When installed, the entire upgrade suite of NIWA’s supercomputers will be about 13 times more powerful than NIWA’s previous IBM supercomputer, and will use about two-thirds of the electricity.

Expanding vision

Lloyd Trefethen of the Oxford Computer Laboratory said that, although computers were not as wise as people, they could “explore a forest of possibilities faster than we can”. Computational power is at the heart of the difference supercomputers make to NIWA scientists.

“Every time we’ve bought a new supercomputer, it’s challenged our concepts of what’s possible – it takes us a couple of years for our science to catch up with the technology. It expands our vision,” says Dr Sam Dean, Chief Scientist for NIWA’s Climate, Atmosphere  & Natural Hazards Centre.

He says the most exciting prospect opened up by the Cray XC50 is convective-scale weather modelling of our future climate.

“We will run the same model we use for our weather forecasting, but will run it decades into the future.”

The computing speed means NIWA could more quickly generate very long-range forecasts like those produced for the Greater Wellington Regional Council. They projected a climate for the Wellington region in 2090 similar to Sydney’s current climate.

Scientist Dr Jonny Williams says "It helps us understand how Earth's climate is changing and visualise changes in the present, future, or past as well as illustrating how it might respond to external influences such as greenhouse gas emissions". [Photo: Dave Allen]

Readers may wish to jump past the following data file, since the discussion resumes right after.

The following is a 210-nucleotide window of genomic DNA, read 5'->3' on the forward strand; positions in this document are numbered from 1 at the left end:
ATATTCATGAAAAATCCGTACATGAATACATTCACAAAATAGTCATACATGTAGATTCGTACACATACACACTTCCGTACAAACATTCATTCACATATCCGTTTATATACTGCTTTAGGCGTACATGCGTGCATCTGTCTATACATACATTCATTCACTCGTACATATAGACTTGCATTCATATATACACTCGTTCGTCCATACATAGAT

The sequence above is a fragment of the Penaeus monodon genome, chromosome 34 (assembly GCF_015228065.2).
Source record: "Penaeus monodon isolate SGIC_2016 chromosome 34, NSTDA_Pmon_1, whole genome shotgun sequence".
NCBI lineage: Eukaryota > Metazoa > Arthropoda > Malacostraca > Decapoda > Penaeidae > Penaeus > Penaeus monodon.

Climate simulations

Climate simulations are about to get far more detailed thanks to NIWA's earth system modellers, funded by the Deep South National Science Challenge.

NIWA earth system modeller, Jonny Williams, has only been able to run a simple version of its climate model.

“Until now, we’ve had to run simpler versions of the model – a bit like running a modern app on an old phone.

“When we have use of the new machines, we will for the first time be able to run our full earth system model. We’ll be able to do advanced science, much faster.

“The first step will be to validate the model with our overseas partners. Then we’ll be working on an Aerosol Chemistry model, which will contribute to the next IPCC [Intergovernmental Panel on Climate Change] assessment report.